Cognitive function in children with brain tumors in the first year after diagnosis compared to healthy matched controls

Robert I. Shortman*, Stephen P. Lowis, Anthony Penn, Renee J. Mccarter, Linda P. Hunt, Caroline C. Brown, Michael C G Stevens, Andrew L. Curran, Peta M. Sharples

*Corresponding author for this work

Research output: Contribution to journalArticle (Academic Journal)peer-review

22 Citations (Scopus)


Background: Improved survival of children with brain tumors (BTs) has increased focus on ameliorating morbidity. To reduce the risk of progressive cognitive decline, remedial strategies need to be instituted early, based upon accurate appraisal of need, yet few studies have investigated cognition in BT children early post-diagnosis. The study aims were to investigate cognition in children with primary BTs 1, 6, and 12 months post-diagnosis compared with healthy children, exploring the impact of disease and treatment variables. Methods: Forty-eight children aged 2-16 years with primary BTs, referred to a Regional Neurosurgical Unit over the 2-year study period were eligible for enrolment. The "best friends" model was used to recruit matched controls. Cognition was assessed using age-appropriate Wechsler Intelligence scales; Children's Memory Scale; Test of Everyday Attention for Children, and Wechsler Quicktest. Results: Patients with BTs had significantly reduced performance compared to controls early post-diagnosis in tests of Performance IQ, processing speed, verbal and visual memory, and selective attention. Improved performance over 12 months was seen in patients with BTs although also, for some measures, in controls. Significant deficits in cognitive performance were seen one year post-diagnosis for Verbal IQ; processing speed, visual and verbal immediate memory, and selective attention. Infratentorial site, high tumor grade, hydrocephalus, radiotherapy, and chemotherapy were associated with poorer functioning. Conclusion: Early cognitive impairment is present in BT children, sometimes prior to radiotherapy/chemotherapy treatment, and is associated with hydrocephalus, high tumor grade and infratentorial site. Future studies should investigate the role of early rehabilitation in improving cognition.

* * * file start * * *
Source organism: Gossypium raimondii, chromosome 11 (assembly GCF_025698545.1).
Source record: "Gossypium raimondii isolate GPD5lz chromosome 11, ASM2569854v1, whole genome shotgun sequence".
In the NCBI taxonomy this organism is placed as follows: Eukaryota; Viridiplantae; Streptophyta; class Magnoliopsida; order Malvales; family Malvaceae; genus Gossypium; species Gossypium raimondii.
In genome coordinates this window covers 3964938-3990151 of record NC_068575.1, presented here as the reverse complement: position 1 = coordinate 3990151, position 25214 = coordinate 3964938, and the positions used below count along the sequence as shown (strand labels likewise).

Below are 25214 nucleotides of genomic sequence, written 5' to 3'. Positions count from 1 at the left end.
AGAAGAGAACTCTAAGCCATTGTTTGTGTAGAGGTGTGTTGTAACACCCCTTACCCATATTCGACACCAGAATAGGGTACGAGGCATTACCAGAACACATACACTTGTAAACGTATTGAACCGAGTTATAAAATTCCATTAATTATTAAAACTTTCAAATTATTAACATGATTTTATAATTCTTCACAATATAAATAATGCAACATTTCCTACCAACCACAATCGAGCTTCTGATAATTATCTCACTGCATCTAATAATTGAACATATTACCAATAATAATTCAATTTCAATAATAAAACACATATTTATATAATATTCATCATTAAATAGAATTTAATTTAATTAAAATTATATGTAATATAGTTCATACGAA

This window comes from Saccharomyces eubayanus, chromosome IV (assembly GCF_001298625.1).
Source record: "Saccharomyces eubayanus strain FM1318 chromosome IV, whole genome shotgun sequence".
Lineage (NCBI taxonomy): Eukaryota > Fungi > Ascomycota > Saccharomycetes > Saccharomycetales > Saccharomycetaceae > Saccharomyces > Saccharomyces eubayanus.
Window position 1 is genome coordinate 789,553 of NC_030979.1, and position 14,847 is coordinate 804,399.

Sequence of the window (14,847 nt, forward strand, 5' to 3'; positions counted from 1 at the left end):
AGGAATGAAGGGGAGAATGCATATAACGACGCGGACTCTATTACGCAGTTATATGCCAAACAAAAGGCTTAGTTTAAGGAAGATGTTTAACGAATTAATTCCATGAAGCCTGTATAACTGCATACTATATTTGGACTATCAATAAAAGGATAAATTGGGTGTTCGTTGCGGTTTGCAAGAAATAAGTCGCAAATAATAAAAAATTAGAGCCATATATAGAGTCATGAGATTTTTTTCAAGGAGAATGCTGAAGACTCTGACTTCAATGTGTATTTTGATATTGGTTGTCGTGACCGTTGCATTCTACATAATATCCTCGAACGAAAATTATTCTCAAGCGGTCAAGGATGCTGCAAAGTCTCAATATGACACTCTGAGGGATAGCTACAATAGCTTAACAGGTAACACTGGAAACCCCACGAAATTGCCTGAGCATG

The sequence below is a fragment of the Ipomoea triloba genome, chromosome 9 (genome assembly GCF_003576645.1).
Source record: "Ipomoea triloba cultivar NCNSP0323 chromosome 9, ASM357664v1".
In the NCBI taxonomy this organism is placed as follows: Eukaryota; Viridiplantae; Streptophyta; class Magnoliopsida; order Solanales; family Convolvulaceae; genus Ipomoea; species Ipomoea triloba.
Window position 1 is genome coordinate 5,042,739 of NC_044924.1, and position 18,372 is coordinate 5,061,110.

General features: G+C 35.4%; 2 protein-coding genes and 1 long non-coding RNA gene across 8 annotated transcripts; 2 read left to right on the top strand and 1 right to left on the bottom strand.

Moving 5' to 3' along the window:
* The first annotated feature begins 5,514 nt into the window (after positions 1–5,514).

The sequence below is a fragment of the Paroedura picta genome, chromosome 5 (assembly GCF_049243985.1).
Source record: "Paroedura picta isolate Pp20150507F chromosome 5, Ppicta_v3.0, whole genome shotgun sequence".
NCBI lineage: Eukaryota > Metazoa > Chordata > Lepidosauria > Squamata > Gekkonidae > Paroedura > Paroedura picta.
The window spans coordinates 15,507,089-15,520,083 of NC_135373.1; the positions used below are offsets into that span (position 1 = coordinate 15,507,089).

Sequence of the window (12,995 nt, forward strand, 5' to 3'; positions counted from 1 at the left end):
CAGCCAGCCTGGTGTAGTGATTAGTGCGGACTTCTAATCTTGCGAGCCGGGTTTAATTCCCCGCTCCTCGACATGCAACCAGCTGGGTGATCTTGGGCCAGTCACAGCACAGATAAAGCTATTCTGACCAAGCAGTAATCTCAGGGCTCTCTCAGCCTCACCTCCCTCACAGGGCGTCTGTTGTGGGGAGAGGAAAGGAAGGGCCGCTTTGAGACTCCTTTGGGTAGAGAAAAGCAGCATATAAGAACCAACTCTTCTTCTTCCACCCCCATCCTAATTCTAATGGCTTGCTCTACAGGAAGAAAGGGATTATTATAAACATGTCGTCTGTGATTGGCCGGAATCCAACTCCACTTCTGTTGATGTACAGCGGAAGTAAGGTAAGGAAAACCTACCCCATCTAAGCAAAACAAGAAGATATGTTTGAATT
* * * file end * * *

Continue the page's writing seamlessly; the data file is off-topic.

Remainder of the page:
Original languageEnglish
Pages (from-to)464-472
Number of pages9
JournalPediatric Blood and Cancer
Issue number3
Publication statusPublished - Mar 2014


  • Brain tumor
  • Chemotherapy
  • Child
  • Cognition
  • Outcome
  • Radiotherapy


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